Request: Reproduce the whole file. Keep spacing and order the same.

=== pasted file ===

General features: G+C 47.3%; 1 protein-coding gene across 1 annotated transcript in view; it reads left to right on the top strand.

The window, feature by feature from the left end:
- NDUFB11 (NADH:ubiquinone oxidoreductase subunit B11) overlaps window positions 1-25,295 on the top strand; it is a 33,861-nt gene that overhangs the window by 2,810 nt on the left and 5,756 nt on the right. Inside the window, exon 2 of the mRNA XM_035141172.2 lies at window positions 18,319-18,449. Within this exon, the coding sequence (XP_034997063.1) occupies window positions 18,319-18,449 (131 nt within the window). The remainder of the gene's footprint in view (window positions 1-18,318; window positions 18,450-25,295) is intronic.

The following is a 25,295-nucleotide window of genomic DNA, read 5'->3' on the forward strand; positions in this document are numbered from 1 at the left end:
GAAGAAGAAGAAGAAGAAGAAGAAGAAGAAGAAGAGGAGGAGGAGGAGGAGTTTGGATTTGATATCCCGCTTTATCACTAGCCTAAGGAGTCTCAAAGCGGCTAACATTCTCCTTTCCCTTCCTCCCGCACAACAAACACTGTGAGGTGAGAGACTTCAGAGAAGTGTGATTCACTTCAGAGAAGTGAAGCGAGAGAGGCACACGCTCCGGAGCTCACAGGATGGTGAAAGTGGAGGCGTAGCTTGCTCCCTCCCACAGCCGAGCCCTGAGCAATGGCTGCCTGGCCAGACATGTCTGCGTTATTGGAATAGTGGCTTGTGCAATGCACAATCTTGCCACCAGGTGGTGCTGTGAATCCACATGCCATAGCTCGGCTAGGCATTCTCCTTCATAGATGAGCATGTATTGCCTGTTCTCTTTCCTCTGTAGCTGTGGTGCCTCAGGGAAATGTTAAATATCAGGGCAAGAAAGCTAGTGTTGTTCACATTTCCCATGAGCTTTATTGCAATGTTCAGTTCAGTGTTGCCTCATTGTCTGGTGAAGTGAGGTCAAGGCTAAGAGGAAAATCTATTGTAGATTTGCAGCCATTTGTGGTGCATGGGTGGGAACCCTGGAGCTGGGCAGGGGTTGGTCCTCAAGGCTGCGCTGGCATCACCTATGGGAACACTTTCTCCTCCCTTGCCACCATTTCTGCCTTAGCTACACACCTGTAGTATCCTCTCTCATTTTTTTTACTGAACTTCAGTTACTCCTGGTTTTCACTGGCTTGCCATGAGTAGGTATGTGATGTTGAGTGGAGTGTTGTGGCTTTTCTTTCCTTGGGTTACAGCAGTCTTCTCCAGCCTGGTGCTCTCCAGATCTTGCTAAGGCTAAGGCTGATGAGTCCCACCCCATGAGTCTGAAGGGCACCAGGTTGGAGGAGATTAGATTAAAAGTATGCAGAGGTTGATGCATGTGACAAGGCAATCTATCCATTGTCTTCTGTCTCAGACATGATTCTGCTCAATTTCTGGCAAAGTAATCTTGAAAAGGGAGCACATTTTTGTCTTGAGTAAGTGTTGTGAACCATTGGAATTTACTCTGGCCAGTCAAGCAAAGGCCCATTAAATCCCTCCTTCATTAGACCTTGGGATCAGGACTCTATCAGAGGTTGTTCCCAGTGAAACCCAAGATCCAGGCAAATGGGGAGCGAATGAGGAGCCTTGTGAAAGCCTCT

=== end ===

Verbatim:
General features: G+C 47.3%; 1 protein-coding gene across 1 annotated transcript in view; it reads left to right on the top strand.

The window, feature by feature from the left end:
- NDUFB11 (NADH:ubiquinone oxidoreductase subunit B11) overlaps window positions 1-25,295 on the top strand; it is a 33,861-nt gene that overhangs the window by 2,810 nt on the left and 5,756 nt on the right. Inside the window, exon 2 of the mRNA XM_035141172.2 lies at window positions 18,319-18,449. Within this exon, the coding sequence (XP_034997063.1) occupies window positions 18,319-18,449 (131 nt within the window). The remainder of the gene's footprint in view (window positions 1-18,318; window positions 18,450-25,295) is intronic.

The following is a 25,295-nucleotide window of genomic DNA, read 5'->3' on the forward strand; positions in this document are numbered from 1 at the left end:
GAAGAAGAAGAAGAAGAAGAAGAAGAAGAAGAAGAGGAGGAGGAGGAGGAGTTTGGATTTGATATCCCGCTTTATCACTAGCCTAAGGAGTCTCAAAGCGGCTAACATTCTCCTTTCCCTTCCTCCCGCACAACAAACACTGTGAGGTGAGAGACTTCAGAGAAGTGTGATTCACTTCAGAGAAGTGAAGCGAGAGAGGCACACGCTCCGGAGCTCACAGGATGGTGAAAGTGGAGGCGTAGCTTGCTCCCTCCCACAGCCGAGCCCTGAGCAATGGCTGCCTGGCCAGACATGTCTGCGTTATTGGAATAGTGGCTTGTGCAATGCACAATCTTGCCACCAGGTGGTGCTGTGAATCCACATGCCATAGCTCGGCTAGGCATTCTCCTTCATAGATGAGCATGTATTGCCTGTTCTCTTTCCTCTGTAGCTGTGGTGCCTCAGGGAAATGTTAAATATCAGGGCAAGAAAGCTAGTGTTGTTCACATTTCCCATGAGCTTTATTGCAATGTTCAGTTCAGTGTTGCCTCATTGTCTGGTGAAGTGAGGTCAAGGCTAAGAGGAAAATCTATTGTAGATTTGCAGCCATTTGTGGTGCATGGGTGGGAACCCTGGAGCTGGGCAGGGGTTGGTCCTCAAGGCTGCGCTGGCATCACCTATGGGAACACTTTCTCCTCCCTTGCCACCATTTCTGCCTTAGCTACACACCTGTAGTATCCTCTCTCATTTTTTTTACTGAACTTCAGTTACTCCTGGTTTTCACTGGCTTGCCATGAGTAGGTATGTGATGTTGAGTGGAGTGTTGTGGCTTTTCTTTCCTTGGGTTACAGCAGTCTTCTCCAGCCTGGTGCTCTCCAGATCTTGCTAAGGCTAAGGCTGATGAGTCCCACCCCATGAGTCTGAAGGGCACCAGGTTGGAGGAGATTAGATTAAAAGTATGCAGAGGTTGATGCATGTGACAAGGCAATCTATCCATTGTCTTCTGTCTCAGACATGATTCTGCTCAATTTCTGGCAAAGTAATCTTGAAAAGGGAGCACATTTTTGTCTTGAGTAAGTGTTGTGAACCATTGGAATTTACTCTGGCCAGTCAAGCAAAGGCCCATTAAATCCCTCCTTCATTAGACCTTGGGATCAGGACTCTATCAGAGGTTGTTCCCAGTGAAACCCAAGATCCAGGCAAATGGGGAGCGAATGAGGAGCCTTGTGAAAGCCTCT